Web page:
Welcome to the special serial killer edition of Good Reads. And we’re going to start young. At 15, in fact.
John Wayne Cleaver is a teenager, just diagnosed as a sociopath. The thing is, Cleaver knows what he’s destined to become. He stopped publicly slicing up rodents while they were still alive once he found out it was considered gross and disgusting by regular folk.
Cleaver is, you see, trying to learn how to be normal. He doesn’t want to turn into a serial killer; he’s fighting it, as hard as he can.
I Am Not A Serial Killer (2010) is a fascinating look at an amoral young man who’s trying to turn himself into a productive and law-abiding citizen. This novel by Dan Wells is a Young Adult take on the great Dexter television series, as the residents of Cleaver’s small town discover that there really is a serial killer in their midst.
Cleaver wants to find out who it is. And Wells tries his darnedest to get us inside Cleaver’s head, delivering a fun and entertaining read that will leave you starting at every odd noise coming out of the shadows.
Author Giles Blunt’s best-selling Forty Words For Sorrow (2001) introduces a Canuck cop, Detective John Cardinal, a police officer so obsessed with believing that three teenaged runaways have met with foul play that he’s been knocked off the homicide squad. Cardinal’s boss considers him to be out of control.
Then one of those murdered teen’s bodies is discovered, and the game’s afoot. But the case now includes a new partner, the francophone Liz Delorme, supposedly transferred out of internal affairs, where she investigated the rogue cops. It’s a particularly odd pairing, one that Cardinal, who has a guilty conscience, sees as too much of a coincidence to be ignored.
Nonetheless, there’s a serial killer to be found, and Forty Words For Sorrow is a thriller that also introduces us to the murderers — there are two of them — and their difficult-to-stomach joy in the pain and terror of others. The book is filed in the fiction stacks, under the author’s name.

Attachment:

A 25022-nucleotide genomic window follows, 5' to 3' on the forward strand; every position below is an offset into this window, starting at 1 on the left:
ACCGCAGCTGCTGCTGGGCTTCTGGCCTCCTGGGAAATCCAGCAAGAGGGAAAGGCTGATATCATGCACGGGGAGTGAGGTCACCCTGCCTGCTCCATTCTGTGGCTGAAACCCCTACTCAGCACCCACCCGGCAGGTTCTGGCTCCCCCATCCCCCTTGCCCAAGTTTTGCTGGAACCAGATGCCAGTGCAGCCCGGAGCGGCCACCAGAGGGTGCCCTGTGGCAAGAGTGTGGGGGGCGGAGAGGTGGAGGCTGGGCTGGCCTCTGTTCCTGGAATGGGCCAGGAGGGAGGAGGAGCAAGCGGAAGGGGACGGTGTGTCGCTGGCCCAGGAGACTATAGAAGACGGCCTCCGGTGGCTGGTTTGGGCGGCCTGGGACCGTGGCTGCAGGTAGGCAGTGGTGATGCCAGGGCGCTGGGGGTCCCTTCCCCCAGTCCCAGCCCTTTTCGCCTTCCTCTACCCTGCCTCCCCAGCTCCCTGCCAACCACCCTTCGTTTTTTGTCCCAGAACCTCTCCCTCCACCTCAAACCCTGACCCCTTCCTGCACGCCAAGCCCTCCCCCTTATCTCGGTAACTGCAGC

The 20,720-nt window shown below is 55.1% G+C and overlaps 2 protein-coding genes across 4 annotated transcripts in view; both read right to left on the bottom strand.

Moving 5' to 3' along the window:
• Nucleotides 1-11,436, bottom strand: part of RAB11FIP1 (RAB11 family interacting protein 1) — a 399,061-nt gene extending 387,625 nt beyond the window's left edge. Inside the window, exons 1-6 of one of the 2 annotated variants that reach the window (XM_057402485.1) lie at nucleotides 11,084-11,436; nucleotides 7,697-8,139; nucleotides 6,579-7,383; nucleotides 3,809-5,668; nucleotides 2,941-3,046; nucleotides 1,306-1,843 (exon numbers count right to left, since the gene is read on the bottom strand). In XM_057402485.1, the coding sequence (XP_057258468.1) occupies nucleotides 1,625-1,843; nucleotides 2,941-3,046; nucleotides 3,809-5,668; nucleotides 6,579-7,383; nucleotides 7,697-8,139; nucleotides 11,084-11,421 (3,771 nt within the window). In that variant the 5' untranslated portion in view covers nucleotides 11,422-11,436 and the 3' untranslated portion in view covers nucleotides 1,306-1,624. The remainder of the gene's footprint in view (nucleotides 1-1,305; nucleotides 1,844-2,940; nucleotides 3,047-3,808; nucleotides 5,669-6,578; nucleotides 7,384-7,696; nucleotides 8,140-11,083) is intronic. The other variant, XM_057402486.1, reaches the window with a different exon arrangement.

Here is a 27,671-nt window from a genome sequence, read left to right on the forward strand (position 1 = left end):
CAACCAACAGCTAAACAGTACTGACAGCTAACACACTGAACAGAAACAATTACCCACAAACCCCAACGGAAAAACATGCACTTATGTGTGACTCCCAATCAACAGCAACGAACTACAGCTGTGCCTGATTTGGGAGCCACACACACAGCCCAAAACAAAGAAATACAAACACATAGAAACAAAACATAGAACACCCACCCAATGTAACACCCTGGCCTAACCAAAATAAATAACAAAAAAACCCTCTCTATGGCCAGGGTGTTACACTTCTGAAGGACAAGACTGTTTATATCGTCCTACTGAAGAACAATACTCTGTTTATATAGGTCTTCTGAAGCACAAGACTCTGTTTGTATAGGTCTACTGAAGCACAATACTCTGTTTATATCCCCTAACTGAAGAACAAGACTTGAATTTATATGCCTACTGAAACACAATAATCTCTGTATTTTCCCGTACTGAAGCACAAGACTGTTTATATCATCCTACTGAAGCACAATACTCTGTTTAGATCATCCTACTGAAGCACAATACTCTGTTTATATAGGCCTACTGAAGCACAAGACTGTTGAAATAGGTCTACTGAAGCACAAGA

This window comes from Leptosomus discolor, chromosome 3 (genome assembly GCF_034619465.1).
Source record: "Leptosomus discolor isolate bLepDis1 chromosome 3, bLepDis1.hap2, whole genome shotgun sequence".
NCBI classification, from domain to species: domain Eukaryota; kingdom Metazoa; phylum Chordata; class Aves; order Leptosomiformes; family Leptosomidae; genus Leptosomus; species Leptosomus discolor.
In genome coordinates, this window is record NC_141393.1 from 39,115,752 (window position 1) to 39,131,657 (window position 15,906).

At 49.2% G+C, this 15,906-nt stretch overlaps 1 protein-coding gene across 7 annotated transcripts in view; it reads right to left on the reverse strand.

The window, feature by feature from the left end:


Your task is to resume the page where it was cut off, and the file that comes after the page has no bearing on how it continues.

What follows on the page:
Then of course, there’s actual murderers. This kind of reality is not funny nor entertaining, but it’s certainly interesting. In the book Entering Hades: The Double Life Of A Serial Killer (2007), John Leake pulls together the many strands of the life of Jack Unterweger, a Viennese man who was pardoned for murdering a woman after serving 15 years in jail. Unterweger’s writings had gained him literary cachet and convinced many powerful people that he had been rehabilitated.
Soon after his release, however, prostitutes in different cities began to disappear, their decomposing bodies eventually found displayed in ritualistic poses, and all tortured in the same manner.
This true tale follows Unterweger, his friends, and police and prosecutors through the complex investigation. Supporters love Unterweger and cannot accept that he may be guilty; police have a frustrating time digging up solid evidence against a man who spends so much time with police that he seems to know everything they’re thinking and doing….
Entering Hades, filed in the true crime section at the back of the library, will leave you wondering until the very end. But can such a book help us truly understand a serial killer? No. And for the sake of everyone else’s sanity, that may be a good thing.
– Eleanor Brown, May 13, 2011